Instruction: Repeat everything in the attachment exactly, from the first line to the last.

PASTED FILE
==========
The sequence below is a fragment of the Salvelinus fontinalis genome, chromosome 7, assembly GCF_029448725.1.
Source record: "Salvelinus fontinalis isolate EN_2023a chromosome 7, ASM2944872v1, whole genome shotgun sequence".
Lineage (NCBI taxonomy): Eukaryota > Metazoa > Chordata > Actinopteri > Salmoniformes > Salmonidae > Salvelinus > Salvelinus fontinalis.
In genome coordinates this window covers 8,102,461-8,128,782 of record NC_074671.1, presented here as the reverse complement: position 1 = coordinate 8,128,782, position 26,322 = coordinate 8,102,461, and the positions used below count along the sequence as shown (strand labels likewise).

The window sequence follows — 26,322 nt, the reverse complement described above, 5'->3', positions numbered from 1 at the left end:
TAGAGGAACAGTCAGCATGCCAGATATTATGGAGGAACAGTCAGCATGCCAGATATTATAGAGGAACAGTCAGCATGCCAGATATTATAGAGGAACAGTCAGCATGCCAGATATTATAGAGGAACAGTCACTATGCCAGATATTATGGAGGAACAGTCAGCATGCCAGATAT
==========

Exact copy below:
The sequence below is a fragment of the Salvelinus fontinalis genome, chromosome 7, assembly GCF_029448725.1.
Source record: "Salvelinus fontinalis isolate EN_2023a chromosome 7, ASM2944872v1, whole genome shotgun sequence".
Lineage (NCBI taxonomy): Eukaryota > Metazoa > Chordata > Actinopteri > Salmoniformes > Salmonidae > Salvelinus > Salvelinus fontinalis.
In genome coordinates this window covers 8,102,461-8,128,782 of record NC_074671.1, presented here as the reverse complement: position 1 = coordinate 8,128,782, position 26,322 = coordinate 8,102,461, and the positions used below count along the sequence as shown (strand labels likewise).

The window sequence follows — 26,322 nt, the reverse complement described above, 5'->3', positions numbered from 1 at the left end:
TAGAGGAACAGTCAGCATGCCAGATATTATGGAGGAACAGTCAGCATGCCAGATATTATAGAGGAACAGTCAGCATGCCAGATATTATAGAGGAACAGTCAGCATGCCAGATATTATAGAGGAACAGTCACTATGCCAGATATTATGGAGGAACAGTCAGCATGCCAGATAT